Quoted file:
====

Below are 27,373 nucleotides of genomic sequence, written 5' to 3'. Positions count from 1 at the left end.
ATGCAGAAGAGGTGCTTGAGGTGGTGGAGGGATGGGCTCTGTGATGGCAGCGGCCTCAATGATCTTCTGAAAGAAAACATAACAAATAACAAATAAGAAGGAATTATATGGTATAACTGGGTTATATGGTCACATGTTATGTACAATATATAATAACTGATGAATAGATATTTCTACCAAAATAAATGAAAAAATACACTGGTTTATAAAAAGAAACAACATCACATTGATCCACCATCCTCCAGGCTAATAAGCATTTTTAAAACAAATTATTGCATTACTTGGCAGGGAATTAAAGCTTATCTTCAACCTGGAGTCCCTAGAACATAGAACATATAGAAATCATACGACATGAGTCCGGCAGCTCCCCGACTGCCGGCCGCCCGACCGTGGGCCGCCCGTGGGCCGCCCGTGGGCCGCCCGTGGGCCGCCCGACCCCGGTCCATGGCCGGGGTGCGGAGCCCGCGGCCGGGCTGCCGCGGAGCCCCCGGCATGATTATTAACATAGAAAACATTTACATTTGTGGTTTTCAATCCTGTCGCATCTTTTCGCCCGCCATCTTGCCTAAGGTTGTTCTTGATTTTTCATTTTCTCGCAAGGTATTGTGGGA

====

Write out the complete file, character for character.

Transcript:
Below are 27,373 nucleotides of genomic sequence, written 5' to 3'. Positions count from 1 at the left end.
ATGCAGAAGAGGTGCTTGAGGTGGTGGAGGGATGGGCTCTGTGATGGCAGCGGCCTCAATGATCTTCTGAAAGAAAACATAACAAATAACAAATAAGAAGGAATTATATGGTATAACTGGGTTATATGGTCACATGTTATGTACAATATATAATAACTGATGAATAGATATTTCTACCAAAATAAATGAAAAAATACACTGGTTTATAAAAAGAAACAACATCACATTGATCCACCATCCTCCAGGCTAATAAGCATTTTTAAAACAAATTATTGCATTACTTGGCAGGGAATTAAAGCTTATCTTCAACCTGGAGTCCCTAGAACATAGAACATATAGAAATCATACGACATGAGTCCGGCAGCTCCCCGACTGCCGGCCGCCCGACCGTGGGCCGCCCGTGGGCCGCCCGTGGGCCGCCCGTGGGCCGCCCGACCCCGGTCCATGGCCGGGGTGCGGAGCCCGCGGCCGGGCTGCCGCGGAGCCCCCGGCATGATTATTAACATAGAAAACATTTACATTTGTGGTTTTCAATCCTGTCGCATCTTTTCGCCCGCCATCTTGCCTAAGGTTGTTCTTGATTTTTCATTTTCTCGCAAGGTATTGTGGGA